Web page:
What is Indian Hemp Poisoning?
Indian hemp is a perennial herb that can grow up to six feet tall, has red stems and simple green leaves which contain a milky sap that can cause dermal irritation to exposed skin and eyes. This is due to the cardenolide cardiac glycosides apocynin and apocynamarin in the sap. The flowers are clumps of small, bell-shaped sweet-smelling white and pink blooms. These flowers produce small pods filled with hundreds of seeds tipped with a hair-like cotton material to help them disperse. These are found all over the United States and Canada in wooded areas, fields, roadsides, and along waterways. The root contains another cardiac glycoside, cymarin, which can be lethal even in small doses.
Indian hemp (Apocynum cannabinum) is known to be toxic to dogs if ingested. In fact, the name apocynum actually means “away dog” in Greek. Even though it has a foul and bitter taste, just chewing on a leaf and not swallowing it can be dangerous for your dog. There are several toxic properties in Indian hemp, which are apocynamarin, apocynin, and cymarin, which are all cardenolide cardiac glycosides. Each one of these can affect the skin (contact dermatitis), cardiotonic system (heart muscle contractions), renal and hepatic (kidney and liver) functions, and the gastrointestinal tract (diarrhea, vomiting). The entire plant is poisonous, but the new plants (shoots) and roots have the highest concentration of toxins.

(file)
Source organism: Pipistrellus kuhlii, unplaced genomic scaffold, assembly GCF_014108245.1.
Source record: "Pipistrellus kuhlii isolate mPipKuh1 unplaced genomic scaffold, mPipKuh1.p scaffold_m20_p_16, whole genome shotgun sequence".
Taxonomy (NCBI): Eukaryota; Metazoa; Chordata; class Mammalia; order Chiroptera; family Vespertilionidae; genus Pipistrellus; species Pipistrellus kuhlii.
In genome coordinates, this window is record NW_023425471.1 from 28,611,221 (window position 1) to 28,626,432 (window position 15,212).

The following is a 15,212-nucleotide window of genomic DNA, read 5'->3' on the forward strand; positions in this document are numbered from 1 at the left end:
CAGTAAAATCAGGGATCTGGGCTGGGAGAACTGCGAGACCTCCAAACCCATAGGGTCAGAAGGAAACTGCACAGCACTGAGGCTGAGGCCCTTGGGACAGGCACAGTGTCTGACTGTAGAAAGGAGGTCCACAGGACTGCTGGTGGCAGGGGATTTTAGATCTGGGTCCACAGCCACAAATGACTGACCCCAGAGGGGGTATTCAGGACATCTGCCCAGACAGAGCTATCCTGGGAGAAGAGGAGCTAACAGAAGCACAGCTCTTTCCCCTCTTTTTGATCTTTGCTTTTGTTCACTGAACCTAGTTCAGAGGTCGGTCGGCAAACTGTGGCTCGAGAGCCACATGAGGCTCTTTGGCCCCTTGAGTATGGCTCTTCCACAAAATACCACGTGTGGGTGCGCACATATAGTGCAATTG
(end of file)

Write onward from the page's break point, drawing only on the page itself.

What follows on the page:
Even though it has a foul and bitter taste, just chewing on a leaf and not swallowing it can be dangerous for your dog. There are several toxic properties in Indian hemp, which are apocynamarin, apocynin, and cymarin, which are all cardenolide cardiac glycosides. Each one of these can affect the skin (contact dermatitis), cardiotonic system (heart muscle contractions), renal and hepatic (kidney and liver) functions, and the gastrointestinal tract (diarrhea, vomiting). The entire plant is poisonous, but the new plants (shoots) and roots have the highest concentration of toxins.
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Symptoms of Indian Hemp Poisoning in Dogs